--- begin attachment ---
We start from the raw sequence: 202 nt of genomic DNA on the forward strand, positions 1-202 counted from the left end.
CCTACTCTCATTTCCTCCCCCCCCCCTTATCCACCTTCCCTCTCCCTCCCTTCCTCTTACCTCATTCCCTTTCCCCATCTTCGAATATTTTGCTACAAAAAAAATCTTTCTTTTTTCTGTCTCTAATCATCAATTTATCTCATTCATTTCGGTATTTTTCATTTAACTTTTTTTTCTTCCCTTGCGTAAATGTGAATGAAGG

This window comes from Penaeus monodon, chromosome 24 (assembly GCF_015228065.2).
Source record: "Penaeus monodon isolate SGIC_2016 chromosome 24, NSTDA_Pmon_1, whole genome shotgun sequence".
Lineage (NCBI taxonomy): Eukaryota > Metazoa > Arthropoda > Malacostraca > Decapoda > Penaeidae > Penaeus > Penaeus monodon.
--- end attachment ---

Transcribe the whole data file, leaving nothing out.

We start from the raw sequence: 202 nt of genomic DNA on the forward strand, positions 1-202 counted from the left end.
CCTACTCTCATTTCCTCCCCCCCCCCTTATCCACCTTCCCTCTCCCTCCCTTCCTCTTACCTCATTCCCTTTCCCCATCTTCGAATATTTTGCTACAAAAAAAATCTTTCTTTTTTCTGTCTCTAATCATCAATTTATCTCATTCATTTCGGTATTTTTCATTTAACTTTTTTTTCTTCCCTTGCGTAAATGTGAATGAAGG

This window comes from Penaeus monodon, chromosome 24 (assembly GCF_015228065.2).
Source record: "Penaeus monodon isolate SGIC_2016 chromosome 24, NSTDA_Pmon_1, whole genome shotgun sequence".
Lineage (NCBI taxonomy): Eukaryota > Metazoa > Arthropoda > Malacostraca > Decapoda > Penaeidae > Penaeus > Penaeus monodon.